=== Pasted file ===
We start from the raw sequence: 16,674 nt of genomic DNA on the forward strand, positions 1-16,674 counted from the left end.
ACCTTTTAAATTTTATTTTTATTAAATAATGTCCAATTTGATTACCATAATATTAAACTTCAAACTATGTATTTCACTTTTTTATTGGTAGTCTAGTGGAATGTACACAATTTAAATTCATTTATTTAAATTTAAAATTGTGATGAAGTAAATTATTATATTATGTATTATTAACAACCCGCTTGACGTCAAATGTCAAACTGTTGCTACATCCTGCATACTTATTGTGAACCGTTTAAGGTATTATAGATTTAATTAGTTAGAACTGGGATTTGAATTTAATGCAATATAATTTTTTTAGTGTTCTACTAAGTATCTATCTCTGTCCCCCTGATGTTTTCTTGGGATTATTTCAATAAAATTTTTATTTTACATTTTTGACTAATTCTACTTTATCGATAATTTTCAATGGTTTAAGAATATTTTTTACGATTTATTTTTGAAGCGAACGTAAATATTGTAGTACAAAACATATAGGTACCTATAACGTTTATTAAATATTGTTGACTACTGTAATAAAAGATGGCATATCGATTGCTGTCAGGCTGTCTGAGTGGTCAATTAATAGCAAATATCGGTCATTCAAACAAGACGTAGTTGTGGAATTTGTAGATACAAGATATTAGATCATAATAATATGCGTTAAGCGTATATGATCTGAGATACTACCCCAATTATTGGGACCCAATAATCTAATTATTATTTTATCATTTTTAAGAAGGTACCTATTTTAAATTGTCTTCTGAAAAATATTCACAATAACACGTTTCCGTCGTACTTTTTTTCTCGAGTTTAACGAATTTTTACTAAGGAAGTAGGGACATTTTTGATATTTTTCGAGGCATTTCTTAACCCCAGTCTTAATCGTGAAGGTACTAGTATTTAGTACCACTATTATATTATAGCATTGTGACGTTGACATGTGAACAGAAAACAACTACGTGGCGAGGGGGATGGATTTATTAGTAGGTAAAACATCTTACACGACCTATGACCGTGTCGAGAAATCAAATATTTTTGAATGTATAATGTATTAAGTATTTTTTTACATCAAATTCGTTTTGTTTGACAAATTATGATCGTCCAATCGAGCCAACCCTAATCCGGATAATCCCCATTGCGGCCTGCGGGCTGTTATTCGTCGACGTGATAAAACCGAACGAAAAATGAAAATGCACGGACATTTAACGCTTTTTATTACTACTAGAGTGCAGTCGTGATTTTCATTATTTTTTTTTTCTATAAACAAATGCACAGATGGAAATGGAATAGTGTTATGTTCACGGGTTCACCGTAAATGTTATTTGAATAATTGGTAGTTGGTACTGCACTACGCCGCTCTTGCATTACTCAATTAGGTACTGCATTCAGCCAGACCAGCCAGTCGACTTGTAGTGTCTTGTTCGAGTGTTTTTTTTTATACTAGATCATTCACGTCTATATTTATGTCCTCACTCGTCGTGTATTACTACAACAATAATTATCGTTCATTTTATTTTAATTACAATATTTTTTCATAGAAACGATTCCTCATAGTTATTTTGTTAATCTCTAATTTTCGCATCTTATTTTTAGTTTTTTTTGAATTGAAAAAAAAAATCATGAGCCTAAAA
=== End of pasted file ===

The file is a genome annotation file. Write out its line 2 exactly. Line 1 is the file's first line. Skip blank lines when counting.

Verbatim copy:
ACCTTTTAAATTTTATTTTTATTAAATAATGTCCAATTTGATTACCATAATATTAAACTTCAAACTATGTATTTCACTTTTTTATTGGTAGTCTAGTGGAATGTACACAATTTAAATTCATTTATTTAAATTTAAAATTGTGATGAAGTAAATTATTATATTATGTATTATTAACAACCCGCTTGACGTCAAATGTCAAACTGTTGCTACATCCTGCATACTTATTGTGAACCGTTTAAGGTATTATAGATTTAATTAGTTAGAACTGGGATTTGAATTTAATGCAATATAATTTTTTTAGTGTTCTACTAAGTATCTATCTCTGTCCCCCTGATGTTTTCTTGGGATTATTTCAATAAAATTTTTATTTTACATTTTTGACTAATTCTACTTTATCGATAATTTTCAATGGTTTAAGAATATTTTTTACGATTTATTTTTGAAGCGAACGTAAATATTGTAGTACAAAACATATAGGTACCTATAACGTTTATTAAATATTGTTGACTACTGTAATAAAAGATGGCATATCGATTGCTGTCAGGCTGTCTGAGTGGTCAATTAATAGCAAATATCGGTCATTCAAACAAGACGTAGTTGTGGAATTTGTAGATACAAGATATTAGATCATAATAATATGCGTTAAGCGTATATGATCTGAGATACTACCCCAATTATTGGGACCCAATAATCTAATTATTATTTTATCATTTTTAAGAAGGTACCTATTTTAAATTGTCTTCTGAAAAATATTCACAATAACACGTTTCCGTCGTACTTTTTTTCTCGAGTTTAACGAATTTTTACTAAGGAAGTAGGGACATTTTTGATATTTTTCGAGGCATTTCTTAACCCCAGTCTTAATCGTGAAGGTACTAGTATTTAGTACCACTATTATATTATAGCATTGTGACGTTGACATGTGAACAGAAAACAACTACGTGGCGAGGGGGATGGATTTATTAGTAGGTAAAACATCTTACACGACCTATGACCGTGTCGAGAAATCAAATATTTTTGAATGTATAATGTATTAAGTATTTTTTTACATCAAATTCGTTTTGTTTGACAAATTATGATCGTCCAATCGAGCCAACCCTAATCCGGATAATCCCCATTGCGGCCTGCGGGCTGTTATTCGTCGACGTGATAAAACCGAACGAAAAATGAAAATGCACGGACATTTAACGCTTTTTATTACTACTAGAGTGCAGTCGTGATTTTCATTATTTTTTTTTTCTATAAACAAATGCACAGATGGAAATGGAATAGTGTTATGTTCACGGGTTCACCGTAAATGTTATTTGAATAATTGGTAGTTGGTACTGCACTACGCCGCTCTTGCATTACTCAATTAGGTACTGCATTCAGCCAGACCAGCCAGTCGACTTGTAGTGTCTTGTTCGAGTGTTTTTTTTTATACTAGATCATTCACGTCTATATTTATGTCCTCACTCGTCGTGTATTACTACAACAATAATTATCGTTCATTTTATTTTAATTACAATATTTTTTCATAGAAACGATTCCTCATAGTTATTTTGTTAATCTCTAATTTTCGCATCTTATTTTTAGTTTTTTTTGAATTGAAAAAAAAAATCATGAGCCTAAAA